RT: Hypothetical’s are definitely a fun game to play. So here’s one: If you could have foreseen the decline and eventual resurgence of vinyl market, would you have kept the store open knowing what you know now? What would have you done differently to ensure Record Time’s stability?
MH: Just touched on that one, huh?! I could see it coming, but couldn’t get out of my expensive lease without legal issues and rough finances at the time. I have often wondered if the resurgence of the record is the completion of the cycle, the circle of life so to say (I’m sounding like a Jeff Mills concept now). Seriously though, the industry started with the record. Many configurations popped up along the way, and its now back to the record. Is this the end or just the beginning? Hopefully the later, I hope vinyl continues to spread and it seems as if it will.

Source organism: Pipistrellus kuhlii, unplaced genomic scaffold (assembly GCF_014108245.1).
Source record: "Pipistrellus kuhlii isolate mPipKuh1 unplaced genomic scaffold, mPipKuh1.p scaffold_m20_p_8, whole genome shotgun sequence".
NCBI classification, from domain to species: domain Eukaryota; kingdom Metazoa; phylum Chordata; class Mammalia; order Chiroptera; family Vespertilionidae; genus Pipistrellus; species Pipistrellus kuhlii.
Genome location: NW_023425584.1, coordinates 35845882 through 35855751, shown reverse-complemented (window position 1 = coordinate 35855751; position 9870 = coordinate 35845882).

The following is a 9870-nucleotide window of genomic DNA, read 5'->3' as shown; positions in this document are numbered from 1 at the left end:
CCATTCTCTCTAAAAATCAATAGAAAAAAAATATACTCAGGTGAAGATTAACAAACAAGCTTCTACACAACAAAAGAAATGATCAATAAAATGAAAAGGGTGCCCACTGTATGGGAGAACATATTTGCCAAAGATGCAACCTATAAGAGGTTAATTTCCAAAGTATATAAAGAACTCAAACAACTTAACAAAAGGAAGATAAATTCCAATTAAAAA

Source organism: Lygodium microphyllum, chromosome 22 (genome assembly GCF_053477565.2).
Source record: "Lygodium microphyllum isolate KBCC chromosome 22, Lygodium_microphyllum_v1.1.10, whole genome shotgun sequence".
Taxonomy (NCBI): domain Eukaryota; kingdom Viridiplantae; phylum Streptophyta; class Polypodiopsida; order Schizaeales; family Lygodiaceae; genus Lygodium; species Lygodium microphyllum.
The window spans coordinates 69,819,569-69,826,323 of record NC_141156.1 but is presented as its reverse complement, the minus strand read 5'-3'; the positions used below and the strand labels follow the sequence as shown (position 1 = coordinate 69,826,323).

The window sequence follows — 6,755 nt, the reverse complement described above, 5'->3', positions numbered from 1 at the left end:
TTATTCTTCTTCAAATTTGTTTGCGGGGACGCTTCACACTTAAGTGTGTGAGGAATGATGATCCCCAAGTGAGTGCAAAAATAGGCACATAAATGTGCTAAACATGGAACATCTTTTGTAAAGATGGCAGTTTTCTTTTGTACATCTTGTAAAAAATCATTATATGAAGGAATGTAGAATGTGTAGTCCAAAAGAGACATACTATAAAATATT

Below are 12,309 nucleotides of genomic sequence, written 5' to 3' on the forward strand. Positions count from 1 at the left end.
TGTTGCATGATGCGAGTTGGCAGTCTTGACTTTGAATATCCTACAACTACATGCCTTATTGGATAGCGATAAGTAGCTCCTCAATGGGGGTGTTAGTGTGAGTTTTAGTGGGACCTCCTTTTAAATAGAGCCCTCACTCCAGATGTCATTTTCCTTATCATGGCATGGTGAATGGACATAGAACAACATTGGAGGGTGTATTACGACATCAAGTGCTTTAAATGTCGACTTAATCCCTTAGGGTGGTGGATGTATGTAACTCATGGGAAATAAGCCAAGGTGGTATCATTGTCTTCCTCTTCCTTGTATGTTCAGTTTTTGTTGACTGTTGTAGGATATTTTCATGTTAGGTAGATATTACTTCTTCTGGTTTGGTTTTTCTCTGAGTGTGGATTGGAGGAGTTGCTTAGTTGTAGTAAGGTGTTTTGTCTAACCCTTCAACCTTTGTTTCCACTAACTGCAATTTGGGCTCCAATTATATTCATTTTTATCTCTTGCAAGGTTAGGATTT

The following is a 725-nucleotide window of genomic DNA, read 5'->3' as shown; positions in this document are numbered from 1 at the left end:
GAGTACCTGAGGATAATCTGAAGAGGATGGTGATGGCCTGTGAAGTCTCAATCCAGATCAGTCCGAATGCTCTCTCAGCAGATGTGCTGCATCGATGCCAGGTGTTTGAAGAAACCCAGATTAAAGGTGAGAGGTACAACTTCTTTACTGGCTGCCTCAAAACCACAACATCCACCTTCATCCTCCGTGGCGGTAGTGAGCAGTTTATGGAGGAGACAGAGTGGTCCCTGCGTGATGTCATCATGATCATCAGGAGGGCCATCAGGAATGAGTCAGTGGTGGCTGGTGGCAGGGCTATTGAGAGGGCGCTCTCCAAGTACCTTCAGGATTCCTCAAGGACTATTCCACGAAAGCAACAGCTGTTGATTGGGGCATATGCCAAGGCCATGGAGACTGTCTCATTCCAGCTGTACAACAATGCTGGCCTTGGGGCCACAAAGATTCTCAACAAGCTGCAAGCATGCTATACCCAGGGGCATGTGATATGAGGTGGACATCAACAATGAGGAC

RT: It’s been almost four years now since you decided to switch gears into your current endeavors. On Tuesdays, do you ever find yourself getting phantom pains of excitement or panic?
MH: Not really, for a while I just walked away and ignored it all. I needed a break. The last couple of years of the store were tough on me and I needed to mourn I guess a bit. Now I’m back to listening to more things and exploring again, music has always been my best friend.
RT: Hypothetical #2: 21 year old Mike Himes runs into you at a coffee shop and tells you about a new record store he’s opening. What advice would you give him?
MH: Go for it, use your heart more than your head and have fun with it. If it’s your passion, then do it! Also, don’t list everything online, people see that. Price the stuff to make money, but don’t go crazy. Oh yeah, and don’t put anything out until I see it, LOL.
RT: Whom are you listening to these days?
MH: Anything human and with soul. I still love the older techno and house, don’t hear much new stuff. I just don’t really have the time to research. I still listen to a lot of 70’s funk, jazz and soul.
RT: Last question, what are your all time, top 5 Detroit techno records?
(This is Not FAIR!! Only 5???)
- 69 – My Machines
- Rhythim Is Rhythim – Strings Of Life
- 3MB with Juan Atkins – Jazz Is The Teacher (kind of Detroit)
- Underground Resistance – Jupiter Jazz
- Innerzone Orchestra – People Make The World Go Round KDJ Remix